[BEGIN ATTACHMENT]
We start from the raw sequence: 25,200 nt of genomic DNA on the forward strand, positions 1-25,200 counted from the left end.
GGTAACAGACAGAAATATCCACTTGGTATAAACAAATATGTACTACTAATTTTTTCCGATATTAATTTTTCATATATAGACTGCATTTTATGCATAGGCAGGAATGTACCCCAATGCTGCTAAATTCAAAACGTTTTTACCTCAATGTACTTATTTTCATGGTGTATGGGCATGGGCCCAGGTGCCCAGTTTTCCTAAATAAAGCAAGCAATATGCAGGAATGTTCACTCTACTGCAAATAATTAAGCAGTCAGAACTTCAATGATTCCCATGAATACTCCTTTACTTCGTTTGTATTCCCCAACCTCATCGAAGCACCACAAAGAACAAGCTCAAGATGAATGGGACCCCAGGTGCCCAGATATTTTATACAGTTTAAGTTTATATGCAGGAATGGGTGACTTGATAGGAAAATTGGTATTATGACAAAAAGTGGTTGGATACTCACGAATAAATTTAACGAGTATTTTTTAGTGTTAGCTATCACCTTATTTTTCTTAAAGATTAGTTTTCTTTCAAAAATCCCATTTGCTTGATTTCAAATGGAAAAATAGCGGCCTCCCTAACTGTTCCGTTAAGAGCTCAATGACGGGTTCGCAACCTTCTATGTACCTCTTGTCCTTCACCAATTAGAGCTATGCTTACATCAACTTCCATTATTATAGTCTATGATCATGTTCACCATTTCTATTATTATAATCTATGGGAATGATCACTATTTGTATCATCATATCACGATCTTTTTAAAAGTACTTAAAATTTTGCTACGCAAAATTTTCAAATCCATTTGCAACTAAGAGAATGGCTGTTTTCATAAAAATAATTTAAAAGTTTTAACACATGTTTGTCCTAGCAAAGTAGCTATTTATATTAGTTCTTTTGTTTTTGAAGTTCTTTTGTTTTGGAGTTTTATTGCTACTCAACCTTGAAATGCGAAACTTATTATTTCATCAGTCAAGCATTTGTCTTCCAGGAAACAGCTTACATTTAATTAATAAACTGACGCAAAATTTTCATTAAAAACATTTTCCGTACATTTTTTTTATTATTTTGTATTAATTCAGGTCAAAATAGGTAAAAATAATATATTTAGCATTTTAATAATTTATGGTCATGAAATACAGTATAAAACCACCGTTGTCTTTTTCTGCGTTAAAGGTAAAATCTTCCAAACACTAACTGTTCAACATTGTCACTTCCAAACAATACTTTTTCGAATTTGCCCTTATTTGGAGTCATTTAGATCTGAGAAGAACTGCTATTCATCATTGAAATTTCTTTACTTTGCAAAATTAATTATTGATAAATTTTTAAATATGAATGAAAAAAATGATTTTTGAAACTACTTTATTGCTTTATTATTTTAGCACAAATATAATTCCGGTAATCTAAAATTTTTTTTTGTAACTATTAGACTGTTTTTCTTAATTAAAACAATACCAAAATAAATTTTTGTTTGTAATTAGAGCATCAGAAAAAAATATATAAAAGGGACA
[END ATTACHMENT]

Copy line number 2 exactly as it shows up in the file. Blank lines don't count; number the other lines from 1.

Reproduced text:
GGTAACAGACAGAAATATCCACTTGGTATAAACAAATATGTACTACTAATTTTTTCCGATATTAATTTTTCATATATAGACTGCATTTTATGCATAGGCAGGAATGTACCCCAATGCTGCTAAATTCAAAACGTTTTTACCTCAATGTACTTATTTTCATGGTGTATGGGCATGGGCCCAGGTGCCCAGTTTTCCTAAATAAAGCAAGCAATATGCAGGAATGTTCACTCTACTGCAAATAATTAAGCAGTCAGAACTTCAATGATTCCCATGAATACTCCTTTACTTCGTTTGTATTCCCCAACCTCATCGAAGCACCACAAAGAACAAGCTCAAGATGAATGGGACCCCAGGTGCCCAGATATTTTATACAGTTTAAGTTTATATGCAGGAATGGGTGACTTGATAGGAAAATTGGTATTATGACAAAAAGTGGTTGGATACTCACGAATAAATTTAACGAGTATTTTTTAGTGTTAGCTATCACCTTATTTTTCTTAAAGATTAGTTTTCTTTCAAAAATCCCATTTGCTTGATTTCAAATGGAAAAATAGCGGCCTCCCTAACTGTTCCGTTAAGAGCTCAATGACGGGTTCGCAACCTTCTATGTACCTCTTGTCCTTCACCAATTAGAGCTATGCTTACATCAACTTCCATTATTATAGTCTATGATCATGTTCACCATTTCTATTATTATAATCTATGGGAATGATCACTATTTGTATCATCATATCACGATCTTTTTAAAAGTACTTAAAATTTTGCTACGCAAAATTTTCAAATCCATTTGCAACTAAGAGAATGGCTGTTTTCATAAAAATAATTTAAAAGTTTTAACACATGTTTGTCCTAGCAAAGTAGCTATTTATATTAGTTCTTTTGTTTTTGAAGTTCTTTTGTTTTGGAGTTTTATTGCTACTCAACCTTGAAATGCGAAACTTATTATTTCATCAGTCAAGCATTTGTCTTCCAGGAAACAGCTTACATTTAATTAATAAACTGACGCAAAATTTTCATTAAAAACATTTTCCGTACATTTTTTTTATTATTTTGTATTAATTCAGGTCAAAATAGGTAAAAATAATATATTTAGCATTTTAATAATTTATGGTCATGAAATACAGTATAAAACCACCGTTGTCTTTTTCTGCGTTAAAGGTAAAATCTTCCAAACACTAACTGTTCAACATTGTCACTTCCAAACAATACTTTTTCGAATTTGCCCTTATTTGGAGTCATTTAGATCTGAGAAGAACTGCTATTCATCATTGAAATTTCTTTACTTTGCAAAATTAATTATTGATAAATTTTTAAATATGAATGAAAAAAATGATTTTTGAAACTACTTTATTGCTTTATTATTTTAGCACAAATATAATTCCGGTAATCTAAAATTTTTTTTTGTAACTATTAGACTGTTTTTCTTAATTAAAACAATACCAAAATAAATTTTTGTTTGTAATTAGAGCATCAGAAAAAAATATATAAAAGGGACA